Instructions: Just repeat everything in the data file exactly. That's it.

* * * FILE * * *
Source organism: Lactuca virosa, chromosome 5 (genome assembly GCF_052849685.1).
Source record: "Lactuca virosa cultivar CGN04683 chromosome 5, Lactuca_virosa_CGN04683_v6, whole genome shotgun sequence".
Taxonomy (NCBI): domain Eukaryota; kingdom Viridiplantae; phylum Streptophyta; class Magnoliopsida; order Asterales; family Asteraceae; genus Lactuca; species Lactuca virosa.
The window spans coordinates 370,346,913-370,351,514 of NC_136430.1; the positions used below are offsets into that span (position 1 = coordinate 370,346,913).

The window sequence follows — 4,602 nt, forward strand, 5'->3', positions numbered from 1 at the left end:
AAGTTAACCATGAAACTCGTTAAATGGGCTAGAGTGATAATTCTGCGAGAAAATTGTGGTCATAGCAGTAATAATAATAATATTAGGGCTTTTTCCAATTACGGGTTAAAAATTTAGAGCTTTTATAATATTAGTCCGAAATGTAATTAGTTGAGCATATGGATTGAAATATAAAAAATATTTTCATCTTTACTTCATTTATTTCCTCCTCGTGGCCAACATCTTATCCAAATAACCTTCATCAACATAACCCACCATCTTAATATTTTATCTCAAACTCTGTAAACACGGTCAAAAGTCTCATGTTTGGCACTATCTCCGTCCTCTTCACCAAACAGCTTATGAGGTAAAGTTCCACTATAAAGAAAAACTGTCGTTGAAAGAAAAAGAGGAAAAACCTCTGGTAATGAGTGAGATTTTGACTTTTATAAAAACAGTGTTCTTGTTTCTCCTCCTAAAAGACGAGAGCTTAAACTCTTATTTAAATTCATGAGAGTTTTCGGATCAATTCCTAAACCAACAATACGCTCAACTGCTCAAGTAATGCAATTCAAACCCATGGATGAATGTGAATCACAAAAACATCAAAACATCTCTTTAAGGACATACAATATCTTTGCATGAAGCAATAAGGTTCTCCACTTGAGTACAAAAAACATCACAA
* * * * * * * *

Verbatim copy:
Source organism: Lactuca virosa, chromosome 5 (genome assembly GCF_052849685.1).
Source record: "Lactuca virosa cultivar CGN04683 chromosome 5, Lactuca_virosa_CGN04683_v6, whole genome shotgun sequence".
Taxonomy (NCBI): domain Eukaryota; kingdom Viridiplantae; phylum Streptophyta; class Magnoliopsida; order Asterales; family Asteraceae; genus Lactuca; species Lactuca virosa.
The window spans coordinates 370,346,913-370,351,514 of NC_136430.1; the positions used below are offsets into that span (position 1 = coordinate 370,346,913).

The window sequence follows — 4,602 nt, forward strand, 5'->3', positions numbered from 1 at the left end:
AAGTTAACCATGAAACTCGTTAAATGGGCTAGAGTGATAATTCTGCGAGAAAATTGTGGTCATAGCAGTAATAATAATAATATTAGGGCTTTTTCCAATTACGGGTTAAAAATTTAGAGCTTTTATAATATTAGTCCGAAATGTAATTAGTTGAGCATATGGATTGAAATATAAAAAATATTTTCATCTTTACTTCATTTATTTCCTCCTCGTGGCCAACATCTTATCCAAATAACCTTCATCAACATAACCCACCATCTTAATATTTTATCTCAAACTCTGTAAACACGGTCAAAAGTCTCATGTTTGGCACTATCTCCGTCCTCTTCACCAAACAGCTTATGAGGTAAAGTTCCACTATAAAGAAAAACTGTCGTTGAAAGAAAAAGAGGAAAAACCTCTGGTAATGAGTGAGATTTTGACTTTTATAAAAACAGTGTTCTTGTTTCTCCTCCTAAAAGACGAGAGCTTAAACTCTTATTTAAATTCATGAGAGTTTTCGGATCAATTCCTAAACCAACAATACGCTCAACTGCTCAAGTAATGCAATTCAAACCCATGGATGAATGTGAATCACAAAAACATCAAAACATCTCTTTAAGGACATACAATATCTTTGCATGAAGCAATAAGGTTCTCCACTTGAGTACAAAAAACATCACAA